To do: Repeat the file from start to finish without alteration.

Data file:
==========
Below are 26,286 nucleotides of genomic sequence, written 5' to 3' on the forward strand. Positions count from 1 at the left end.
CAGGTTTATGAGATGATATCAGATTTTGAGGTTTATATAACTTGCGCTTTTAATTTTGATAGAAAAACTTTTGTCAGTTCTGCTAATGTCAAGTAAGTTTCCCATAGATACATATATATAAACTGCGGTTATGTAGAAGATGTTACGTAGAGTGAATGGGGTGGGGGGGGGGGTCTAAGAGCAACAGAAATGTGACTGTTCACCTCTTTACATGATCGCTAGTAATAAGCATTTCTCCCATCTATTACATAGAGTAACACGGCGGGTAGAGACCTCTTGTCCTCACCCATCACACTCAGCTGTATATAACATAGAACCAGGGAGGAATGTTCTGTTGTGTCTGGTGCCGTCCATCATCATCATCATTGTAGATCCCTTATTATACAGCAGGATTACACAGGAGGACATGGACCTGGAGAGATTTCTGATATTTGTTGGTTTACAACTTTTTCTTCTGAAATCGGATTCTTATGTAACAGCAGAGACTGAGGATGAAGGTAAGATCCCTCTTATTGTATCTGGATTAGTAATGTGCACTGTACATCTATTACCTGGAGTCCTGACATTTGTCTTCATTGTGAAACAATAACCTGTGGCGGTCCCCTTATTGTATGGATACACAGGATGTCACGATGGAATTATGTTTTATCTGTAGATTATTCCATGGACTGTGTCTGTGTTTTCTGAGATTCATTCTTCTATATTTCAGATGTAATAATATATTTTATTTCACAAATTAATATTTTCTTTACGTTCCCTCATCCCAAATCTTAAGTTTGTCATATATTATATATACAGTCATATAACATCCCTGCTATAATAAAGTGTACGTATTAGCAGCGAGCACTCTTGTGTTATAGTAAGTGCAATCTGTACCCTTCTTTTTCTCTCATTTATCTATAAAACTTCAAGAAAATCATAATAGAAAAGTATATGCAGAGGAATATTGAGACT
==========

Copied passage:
Below are 26,286 nucleotides of genomic sequence, written 5' to 3' on the forward strand. Positions count from 1 at the left end.
CAGGTTTATGAGATGATATCAGATTTTGAGGTTTATATAACTTGCGCTTTTAATTTTGATAGAAAAACTTTTGTCAGTTCTGCTAATGTCAAGTAAGTTTCCCATAGATACATATATATAAACTGCGGTTATGTAGAAGATGTTACGTAGAGTGAATGGGGTGGGGGGGGGGGTCTAAGAGCAACAGAAATGTGACTGTTCACCTCTTTACATGATCGCTAGTAATAAGCATTTCTCCCATCTATTACATAGAGTAACACGGCGGGTAGAGACCTCTTGTCCTCACCCATCACACTCAGCTGTATATAACATAGAACCAGGGAGGAATGTTCTGTTGTGTCTGGTGCCGTCCATCATCATCATCATTGTAGATCCCTTATTATACAGCAGGATTACACAGGAGGACATGGACCTGGAGAGATTTCTGATATTTGTTGGTTTACAACTTTTTCTTCTGAAATCGGATTCTTATGTAACAGCAGAGACTGAGGATGAAGGTAAGATCCCTCTTATTGTATCTGGATTAGTAATGTGCACTGTACATCTATTACCTGGAGTCCTGACATTTGTCTTCATTGTGAAACAATAACCTGTGGCGGTCCCCTTATTGTATGGATACACAGGATGTCACGATGGAATTATGTTTTATCTGTAGATTATTCCATGGACTGTGTCTGTGTTTTCTGAGATTCATTCTTCTATATTTCAGATGTAATAATATATTTTATTTCACAAATTAATATTTTCTTTACGTTCCCTCATCCCAAATCTTAAGTTTGTCATATATTATATATACAGTCATATAACATCCCTGCTATAATAAAGTGTACGTATTAGCAGCGAGCACTCTTGTGTTATAGTAAGTGCAATCTGTACCCTTCTTTTTCTCTCATTTATCTATAAAACTTCAAGAAAATCATAATAGAAAAGTATATGCAGAGGAATATTGAGACT